The findings of Cronin and Pizzarello are probably the first demonstration that there may be natural processes in the cosmos that generate a preferred amino acid handedness, Jeffrey Bada of the Scripps Institution of Oceanography, La Jolla, Calif., said at the time.
The new PNAS work was made possible by the finding in Antarctica of an exceptionally pristine meteorite. Antarctic ices are good curators of meteorites. After a meteorite falls -- and meteorites have been falling throughout the history of Earth -- it is quickly covered by snow and buried in the ice. Because these ices are in constant motion, when they come to a mountain, they will flow over the hill and bring meteorites to the surface.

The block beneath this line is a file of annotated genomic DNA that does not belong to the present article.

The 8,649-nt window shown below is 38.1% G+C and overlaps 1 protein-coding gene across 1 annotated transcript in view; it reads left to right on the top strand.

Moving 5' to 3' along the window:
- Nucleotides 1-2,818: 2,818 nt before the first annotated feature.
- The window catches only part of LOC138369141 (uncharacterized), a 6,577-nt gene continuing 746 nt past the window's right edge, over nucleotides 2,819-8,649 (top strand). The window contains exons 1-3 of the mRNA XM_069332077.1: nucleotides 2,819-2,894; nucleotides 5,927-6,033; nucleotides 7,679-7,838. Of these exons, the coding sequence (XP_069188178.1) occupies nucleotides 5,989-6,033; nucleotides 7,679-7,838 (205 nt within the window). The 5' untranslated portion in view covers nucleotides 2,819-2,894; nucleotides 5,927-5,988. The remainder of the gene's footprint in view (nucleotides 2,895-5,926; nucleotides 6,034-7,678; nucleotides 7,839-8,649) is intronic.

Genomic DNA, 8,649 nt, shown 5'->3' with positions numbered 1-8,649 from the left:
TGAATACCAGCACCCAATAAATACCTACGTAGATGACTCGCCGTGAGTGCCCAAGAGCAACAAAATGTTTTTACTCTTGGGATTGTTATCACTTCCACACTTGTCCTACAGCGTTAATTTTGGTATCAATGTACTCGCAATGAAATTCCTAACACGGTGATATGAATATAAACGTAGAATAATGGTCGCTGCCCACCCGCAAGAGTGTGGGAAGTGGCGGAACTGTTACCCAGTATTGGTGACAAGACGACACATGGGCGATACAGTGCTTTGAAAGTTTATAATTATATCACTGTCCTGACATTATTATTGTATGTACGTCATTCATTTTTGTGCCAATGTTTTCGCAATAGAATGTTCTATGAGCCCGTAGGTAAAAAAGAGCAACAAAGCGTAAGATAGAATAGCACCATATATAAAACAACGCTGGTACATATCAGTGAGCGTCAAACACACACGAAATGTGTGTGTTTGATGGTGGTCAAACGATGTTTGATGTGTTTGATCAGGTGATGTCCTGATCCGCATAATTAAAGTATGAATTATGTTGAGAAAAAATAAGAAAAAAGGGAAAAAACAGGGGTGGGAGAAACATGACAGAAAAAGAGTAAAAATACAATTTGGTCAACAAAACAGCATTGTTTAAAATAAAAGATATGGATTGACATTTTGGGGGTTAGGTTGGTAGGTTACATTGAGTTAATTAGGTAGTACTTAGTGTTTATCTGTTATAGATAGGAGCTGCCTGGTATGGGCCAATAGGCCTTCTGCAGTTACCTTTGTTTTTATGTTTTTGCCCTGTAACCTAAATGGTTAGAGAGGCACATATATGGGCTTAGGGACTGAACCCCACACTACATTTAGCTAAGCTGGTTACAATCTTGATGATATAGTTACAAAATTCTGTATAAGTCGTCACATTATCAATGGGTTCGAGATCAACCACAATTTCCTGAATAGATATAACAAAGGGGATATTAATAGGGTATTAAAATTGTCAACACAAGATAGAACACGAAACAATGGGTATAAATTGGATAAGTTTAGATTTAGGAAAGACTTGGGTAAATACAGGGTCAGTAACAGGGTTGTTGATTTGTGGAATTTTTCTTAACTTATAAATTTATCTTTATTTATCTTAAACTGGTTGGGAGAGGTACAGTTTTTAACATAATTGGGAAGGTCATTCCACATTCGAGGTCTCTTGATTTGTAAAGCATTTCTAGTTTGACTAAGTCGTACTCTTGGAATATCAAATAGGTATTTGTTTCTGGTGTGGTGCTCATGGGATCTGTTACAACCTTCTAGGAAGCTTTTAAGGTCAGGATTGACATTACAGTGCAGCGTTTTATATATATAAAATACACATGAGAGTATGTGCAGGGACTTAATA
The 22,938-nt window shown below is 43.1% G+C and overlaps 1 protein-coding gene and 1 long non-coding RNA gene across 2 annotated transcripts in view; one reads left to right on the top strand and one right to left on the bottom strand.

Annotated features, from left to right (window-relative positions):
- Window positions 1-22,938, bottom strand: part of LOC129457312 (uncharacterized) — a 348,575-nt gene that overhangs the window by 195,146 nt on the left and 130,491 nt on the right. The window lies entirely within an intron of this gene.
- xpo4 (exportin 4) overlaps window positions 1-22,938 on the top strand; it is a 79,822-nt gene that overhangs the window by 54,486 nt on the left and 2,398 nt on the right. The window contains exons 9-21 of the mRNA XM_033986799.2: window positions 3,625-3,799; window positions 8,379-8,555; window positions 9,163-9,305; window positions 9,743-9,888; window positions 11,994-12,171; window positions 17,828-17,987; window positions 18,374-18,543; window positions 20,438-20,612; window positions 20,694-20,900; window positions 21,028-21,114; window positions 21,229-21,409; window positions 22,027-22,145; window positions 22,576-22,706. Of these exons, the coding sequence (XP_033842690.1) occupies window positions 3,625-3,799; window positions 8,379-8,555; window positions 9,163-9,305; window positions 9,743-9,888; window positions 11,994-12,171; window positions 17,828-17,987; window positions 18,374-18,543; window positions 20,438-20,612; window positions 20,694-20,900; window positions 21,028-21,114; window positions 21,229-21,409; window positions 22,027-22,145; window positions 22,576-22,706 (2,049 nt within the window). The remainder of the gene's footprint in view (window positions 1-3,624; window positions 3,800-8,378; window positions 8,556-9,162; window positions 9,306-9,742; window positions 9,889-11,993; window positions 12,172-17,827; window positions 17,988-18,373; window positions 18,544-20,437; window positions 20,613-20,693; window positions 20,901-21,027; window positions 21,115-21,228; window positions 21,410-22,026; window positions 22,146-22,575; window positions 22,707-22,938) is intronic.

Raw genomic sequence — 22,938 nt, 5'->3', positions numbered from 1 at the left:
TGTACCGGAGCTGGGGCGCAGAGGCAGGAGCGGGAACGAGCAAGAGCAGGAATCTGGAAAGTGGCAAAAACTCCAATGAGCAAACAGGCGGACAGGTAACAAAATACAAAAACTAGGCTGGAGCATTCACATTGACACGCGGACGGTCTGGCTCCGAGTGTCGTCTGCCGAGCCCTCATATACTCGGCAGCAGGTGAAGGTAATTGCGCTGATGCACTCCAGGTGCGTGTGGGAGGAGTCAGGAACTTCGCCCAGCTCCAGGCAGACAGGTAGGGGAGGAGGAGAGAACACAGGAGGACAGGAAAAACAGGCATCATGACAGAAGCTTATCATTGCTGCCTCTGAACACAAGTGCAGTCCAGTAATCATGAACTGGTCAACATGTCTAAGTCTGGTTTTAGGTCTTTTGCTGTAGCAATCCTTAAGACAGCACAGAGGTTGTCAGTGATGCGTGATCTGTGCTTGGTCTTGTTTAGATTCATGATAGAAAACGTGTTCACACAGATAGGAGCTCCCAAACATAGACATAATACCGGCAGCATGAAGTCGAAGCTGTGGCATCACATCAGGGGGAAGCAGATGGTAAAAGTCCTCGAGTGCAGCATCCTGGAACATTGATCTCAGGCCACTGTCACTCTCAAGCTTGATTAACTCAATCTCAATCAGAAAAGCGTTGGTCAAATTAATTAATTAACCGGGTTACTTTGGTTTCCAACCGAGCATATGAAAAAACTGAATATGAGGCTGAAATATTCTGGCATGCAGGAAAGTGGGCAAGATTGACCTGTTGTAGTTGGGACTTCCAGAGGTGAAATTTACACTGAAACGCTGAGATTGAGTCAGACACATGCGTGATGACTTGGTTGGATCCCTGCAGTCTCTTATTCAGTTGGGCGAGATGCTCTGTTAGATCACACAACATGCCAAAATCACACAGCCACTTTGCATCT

Thanks to the pristine nature of this meteorite, we were able to demonstrate that other extraterrestrial amino acids carry the left-handed excesses in meteorites and, above all, that these excesses appear to signify that their precursor molecules, the aldehydes, also carried such excesses, Pizzarello said. In other words, a molecular trait that defines life seems to have broader distribution as well as a long cosmic lineage.
This study may provide an important clue to the origin of molecular asymmetry, added Brown associate professor and co-author Huang.
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Arizona State University